When the final four-hour debate was over, the roll called, and the five-minute standing ovation from the Senate gallery after the vote had died down, the hard job of gaining ratification by 36 of the 48 State legislatures began immediately. Fortunately, a proposal by Senator Oscar Underwood, Democrat of Alabama, which would have required that the amendment be submitted to State Constitutional Conventions, rather than State legislatures, had been rejected 55-28. Had it passed, this would have made the ratification process considerably longer and more cumbersome, and very unlikely to be completed this year—or even before the 1920 elections.
Our leaders are as confident that 36 approvals can be obtained before next year’s Presidential election as our opponents are that they can get at least one House in each of 13 State legislatures to permanently stand against the proposed 19th Amendment. Opposition would literally have to be permanent to stop the measure, because there is no time limit on ratification, a restriction that was uniquely applied to the Prohibition Amendment, ratified in January, and which will take effect on January 16, 1920.
Alice Paul, already on the road and campaigning for ratification in Minnesota, and who along with other National Woman’s Party members underwent arrests, hunger strikes, and force-feedings as part of a successful campaign to get President Wilson to finally endorse and then work for the Anthony Amendment, said today:
“Women who have taken part in the long struggle for freedom feel today the full relief of victory. Freedom has come not as a gift but as a triumph, and it is therefore a spiritual as well as a political freedom which women receive … There is no doubt of ratification by the States. We enter upon the campaign for special sessions of the legislatures to accomplish ratification before 1920 in the full assurance that we shall win.”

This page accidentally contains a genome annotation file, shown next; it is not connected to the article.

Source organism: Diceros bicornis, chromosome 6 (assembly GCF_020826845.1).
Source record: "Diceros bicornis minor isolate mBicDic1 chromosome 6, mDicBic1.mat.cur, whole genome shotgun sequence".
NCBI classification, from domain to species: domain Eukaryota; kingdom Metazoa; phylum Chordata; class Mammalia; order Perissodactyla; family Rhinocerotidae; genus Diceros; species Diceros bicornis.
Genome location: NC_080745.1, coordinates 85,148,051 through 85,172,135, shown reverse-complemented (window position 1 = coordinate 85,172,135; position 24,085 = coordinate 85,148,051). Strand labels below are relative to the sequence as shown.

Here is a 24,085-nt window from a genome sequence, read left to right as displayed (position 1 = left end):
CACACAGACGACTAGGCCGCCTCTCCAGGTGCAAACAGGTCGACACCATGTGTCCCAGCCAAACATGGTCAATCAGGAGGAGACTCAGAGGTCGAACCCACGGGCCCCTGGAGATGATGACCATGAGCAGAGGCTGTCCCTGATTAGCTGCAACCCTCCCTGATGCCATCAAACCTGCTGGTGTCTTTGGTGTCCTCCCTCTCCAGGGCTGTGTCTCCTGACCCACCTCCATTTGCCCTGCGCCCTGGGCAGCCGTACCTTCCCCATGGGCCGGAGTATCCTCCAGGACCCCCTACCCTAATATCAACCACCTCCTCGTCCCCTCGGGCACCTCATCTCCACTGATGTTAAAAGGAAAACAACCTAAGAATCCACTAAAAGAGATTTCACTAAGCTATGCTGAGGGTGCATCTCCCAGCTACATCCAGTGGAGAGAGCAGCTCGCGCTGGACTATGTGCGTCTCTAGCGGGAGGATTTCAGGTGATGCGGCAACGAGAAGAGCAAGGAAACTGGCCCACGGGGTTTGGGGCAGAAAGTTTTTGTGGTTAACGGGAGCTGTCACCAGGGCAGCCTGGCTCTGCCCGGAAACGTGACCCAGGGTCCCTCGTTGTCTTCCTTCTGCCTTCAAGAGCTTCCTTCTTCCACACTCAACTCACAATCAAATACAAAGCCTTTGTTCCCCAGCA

Carrie Chapman Catt, President of the National American Woman Suffrage Association from 1900 to 1904, and since 1915, said from New York City:
“The last stage of the fight is to obtain ratification of the amendment so women may vote in the Presidential election of 1920. This we are confident will be achieved … In the result we can turn our backs today upon the end of a very long and arduous struggle needlessly darkened and embittered by the stubbornness of a few at the expense of many. ‘Eyes front’ is the watch word now as we begin another struggle, short, as the other was long, the struggle for ratification.”
The ratification campaign is complicated by the fact that anti-suffragists succeeded in delaying Congressional approval for so long that many State legislatures which began meeting earlier this year have finished their business and already adjourned. Therefore, some special sessions will have to be called by State governors in order to gain the necessary approvals before the legislatures reconvene for their next regular sessions in 1921. But the power and political sophistication now being exercised by the National American Woman Suffrage Association and the National Woman’s Party seem equal to the task.
In the same way that credit should be shared for getting the measure this far, these two organizations—as well as many independent groups and individuals—should soon be dividing up the credit for ratification of what now seems certain to become the 19th Amendment!